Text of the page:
Roger Marsh: Welcome to Dr. James Dobson's Family Talk. I'm Roger Marsh. Going to college can be a heady experience: newfound freedoms, added commitments and responsibilities. Hopefully, the sharpening of a young person's mind will occur if they experience a higher education that will equip them for a good career. But how is that even possible in today's confused me-first culture, when many universities are forsaking the Big T, truth, so that anybody can simply live out their own convenient interpretation?
Now, we're beginning to see the damage this is causing and in today's classic edition to Family Talk, we'll take a closer look into the indoctrination of our college-ready kids as they are immersed in a flawed belief system promulgated by many liberal universities. We will do this with a real expert on the subject, former college president and active author and speaker, Dr. Everett Piper. Dr. Piper will break down his book, Not a Day Care: The Devastating Consequences of Abandoning Truth, and he'll be having that conversation with our own Dr. James Dobson.
For 17 years, Dr. Everett Piper served as president of Oklahoma Wesleyan University. Currently, he's a contributing columnist for the Washington Times. You may have seen Dr. Piper on Fox News, The O'Reilly Factor, The 700 Club, or heard him on the radio. Dr. Piper and his wife Marcy have two grown sons and they make their home in Oklahoma. Let's join the conversation right here on Family Talk.
Dr. James Dobson: If you are a parent or a grandparent, you know this, but our young people today are being attacked. Their value system is being vilified on colleges and universities throughout the United States. Students around the nation are being coerced to believe that God, the Bible, and even truth itself is archaic and hateful and should be blotted out from the public square. Students are being deceived by cultural intolerance, which masquerades as tolerance. Any person who disagrees with the ideas of moral relativism are persecuted and ostracized on university grounds.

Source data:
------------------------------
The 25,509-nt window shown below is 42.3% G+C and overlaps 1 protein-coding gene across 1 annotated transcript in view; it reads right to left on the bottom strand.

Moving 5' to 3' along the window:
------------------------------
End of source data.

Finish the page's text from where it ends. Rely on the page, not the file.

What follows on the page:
Now, our guest with me today is speaking out against some of these characteristics of today's universities and colleges, and he's written a book called Not a Day Care: The Devastating Consequences of Abandoning Truth. The author is Dr. Everett Piper. He is the president of Oklahoma Wesleyan University, has been for the last 15 years. He's an outspoken advocate of free speech and religious liberty. Today, on Family Talk, we're going to talk about some of the lies that are being told to the next generation and how Christians can educate and train their kids to fight for what is right. Dr. Piper, I am so glad to have you as our guest today.
Dr. Everett Piper: Oh, Dr. Dobson, it's my honor. Thank you so much for having me on your show.
Dr. James Dobson: I have met you, I'm sure, at some conference along the way, but I certainly know you and know of you and know what you stand for and know your commitment to truth and your willingness to take the heat for saying some of the things that you've written in this book.
I'm going to ask you to begin our conversation today by telling us what happened with a student, who was in one of your chapel services at your college, and he didn't like it. From that, came this book. You need to tell us that story.